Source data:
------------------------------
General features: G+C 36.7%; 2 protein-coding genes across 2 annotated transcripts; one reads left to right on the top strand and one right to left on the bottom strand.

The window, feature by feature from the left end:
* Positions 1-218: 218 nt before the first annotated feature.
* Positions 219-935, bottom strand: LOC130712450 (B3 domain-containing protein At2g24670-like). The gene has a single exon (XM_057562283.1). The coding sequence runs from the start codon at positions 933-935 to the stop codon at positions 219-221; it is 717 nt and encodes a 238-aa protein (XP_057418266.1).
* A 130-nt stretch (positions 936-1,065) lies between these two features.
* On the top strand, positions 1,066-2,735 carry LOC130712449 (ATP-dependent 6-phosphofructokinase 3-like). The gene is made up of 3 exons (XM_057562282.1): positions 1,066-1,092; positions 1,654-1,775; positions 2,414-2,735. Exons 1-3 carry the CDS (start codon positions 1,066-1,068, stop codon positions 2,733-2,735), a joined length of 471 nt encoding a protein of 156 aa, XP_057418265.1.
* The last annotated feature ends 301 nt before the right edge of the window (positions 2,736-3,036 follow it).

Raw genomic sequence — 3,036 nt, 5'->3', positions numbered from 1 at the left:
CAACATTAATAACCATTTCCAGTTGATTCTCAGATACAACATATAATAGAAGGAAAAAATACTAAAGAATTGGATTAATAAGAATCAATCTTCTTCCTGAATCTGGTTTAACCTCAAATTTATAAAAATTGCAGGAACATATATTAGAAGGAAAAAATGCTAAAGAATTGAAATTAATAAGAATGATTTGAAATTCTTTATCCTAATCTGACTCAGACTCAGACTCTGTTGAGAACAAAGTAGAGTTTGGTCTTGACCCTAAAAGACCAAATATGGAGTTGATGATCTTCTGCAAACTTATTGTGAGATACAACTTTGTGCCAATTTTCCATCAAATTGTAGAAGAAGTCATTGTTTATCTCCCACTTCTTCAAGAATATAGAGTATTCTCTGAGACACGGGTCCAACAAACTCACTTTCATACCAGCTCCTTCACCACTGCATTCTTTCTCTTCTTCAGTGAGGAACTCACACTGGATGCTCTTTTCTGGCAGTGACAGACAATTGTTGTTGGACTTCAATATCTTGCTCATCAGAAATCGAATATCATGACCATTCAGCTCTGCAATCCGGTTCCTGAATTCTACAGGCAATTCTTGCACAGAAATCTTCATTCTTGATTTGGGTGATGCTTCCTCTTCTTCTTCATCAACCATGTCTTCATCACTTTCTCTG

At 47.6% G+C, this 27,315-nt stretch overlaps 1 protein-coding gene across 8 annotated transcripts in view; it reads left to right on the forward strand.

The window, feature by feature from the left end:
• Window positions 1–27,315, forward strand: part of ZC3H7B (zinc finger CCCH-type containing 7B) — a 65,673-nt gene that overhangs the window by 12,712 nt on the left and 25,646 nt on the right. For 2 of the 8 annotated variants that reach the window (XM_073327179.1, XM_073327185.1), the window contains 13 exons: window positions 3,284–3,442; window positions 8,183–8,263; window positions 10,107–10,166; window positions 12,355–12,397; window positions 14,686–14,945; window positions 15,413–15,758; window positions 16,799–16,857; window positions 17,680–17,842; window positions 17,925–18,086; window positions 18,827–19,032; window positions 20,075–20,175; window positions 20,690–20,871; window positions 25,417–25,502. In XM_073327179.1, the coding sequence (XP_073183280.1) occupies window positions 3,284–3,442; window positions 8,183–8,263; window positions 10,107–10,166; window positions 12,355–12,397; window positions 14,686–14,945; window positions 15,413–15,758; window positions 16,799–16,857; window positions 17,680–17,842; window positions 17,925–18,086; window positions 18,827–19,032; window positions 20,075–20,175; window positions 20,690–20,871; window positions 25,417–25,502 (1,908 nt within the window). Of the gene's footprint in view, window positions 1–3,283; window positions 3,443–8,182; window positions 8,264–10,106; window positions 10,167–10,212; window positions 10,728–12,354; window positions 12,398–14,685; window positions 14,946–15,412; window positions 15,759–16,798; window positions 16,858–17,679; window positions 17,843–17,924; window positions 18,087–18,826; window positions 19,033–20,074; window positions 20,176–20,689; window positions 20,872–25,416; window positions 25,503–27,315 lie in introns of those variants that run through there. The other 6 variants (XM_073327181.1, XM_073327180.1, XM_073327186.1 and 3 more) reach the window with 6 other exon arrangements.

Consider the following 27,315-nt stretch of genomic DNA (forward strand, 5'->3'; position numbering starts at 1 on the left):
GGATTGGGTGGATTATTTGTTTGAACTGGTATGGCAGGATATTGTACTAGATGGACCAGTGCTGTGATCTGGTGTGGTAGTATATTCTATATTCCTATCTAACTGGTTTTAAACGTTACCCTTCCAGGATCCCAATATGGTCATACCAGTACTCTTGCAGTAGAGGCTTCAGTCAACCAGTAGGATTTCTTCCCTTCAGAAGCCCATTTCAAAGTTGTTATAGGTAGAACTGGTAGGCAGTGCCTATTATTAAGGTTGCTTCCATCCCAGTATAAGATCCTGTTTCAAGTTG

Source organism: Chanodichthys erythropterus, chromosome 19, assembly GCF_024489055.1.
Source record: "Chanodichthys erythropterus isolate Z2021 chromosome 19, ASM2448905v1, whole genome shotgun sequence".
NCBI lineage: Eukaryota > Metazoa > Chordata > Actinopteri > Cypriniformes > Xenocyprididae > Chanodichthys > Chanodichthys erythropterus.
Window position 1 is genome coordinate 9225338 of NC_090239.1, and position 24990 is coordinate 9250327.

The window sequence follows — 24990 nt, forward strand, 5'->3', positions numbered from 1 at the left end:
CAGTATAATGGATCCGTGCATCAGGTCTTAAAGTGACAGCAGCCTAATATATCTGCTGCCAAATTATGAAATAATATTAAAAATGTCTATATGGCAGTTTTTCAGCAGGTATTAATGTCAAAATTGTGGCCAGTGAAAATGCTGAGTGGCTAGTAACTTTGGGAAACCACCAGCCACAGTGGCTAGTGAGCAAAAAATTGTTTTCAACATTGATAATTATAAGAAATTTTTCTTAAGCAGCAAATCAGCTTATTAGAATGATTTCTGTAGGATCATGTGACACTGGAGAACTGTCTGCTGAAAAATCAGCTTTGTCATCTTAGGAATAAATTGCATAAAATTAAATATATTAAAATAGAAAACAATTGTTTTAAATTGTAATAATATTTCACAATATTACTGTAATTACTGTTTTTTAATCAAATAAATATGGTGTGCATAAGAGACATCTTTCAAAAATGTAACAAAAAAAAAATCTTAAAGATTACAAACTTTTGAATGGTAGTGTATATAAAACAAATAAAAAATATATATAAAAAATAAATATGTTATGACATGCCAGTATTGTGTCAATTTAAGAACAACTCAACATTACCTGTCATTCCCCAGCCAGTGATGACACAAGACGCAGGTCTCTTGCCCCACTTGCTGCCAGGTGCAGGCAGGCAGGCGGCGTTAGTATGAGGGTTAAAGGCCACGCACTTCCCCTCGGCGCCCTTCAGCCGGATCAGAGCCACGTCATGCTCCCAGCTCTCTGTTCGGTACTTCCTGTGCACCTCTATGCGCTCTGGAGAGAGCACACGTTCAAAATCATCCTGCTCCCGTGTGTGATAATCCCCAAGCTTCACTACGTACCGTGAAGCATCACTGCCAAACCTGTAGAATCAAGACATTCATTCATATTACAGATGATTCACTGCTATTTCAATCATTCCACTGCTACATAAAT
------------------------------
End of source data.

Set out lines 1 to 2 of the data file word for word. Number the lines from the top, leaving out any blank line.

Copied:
General features: G+C 36.7%; 2 protein-coding genes across 2 annotated transcripts; one reads left to right on the top strand and one right to left on the bottom strand.

The window, feature by feature from the left end: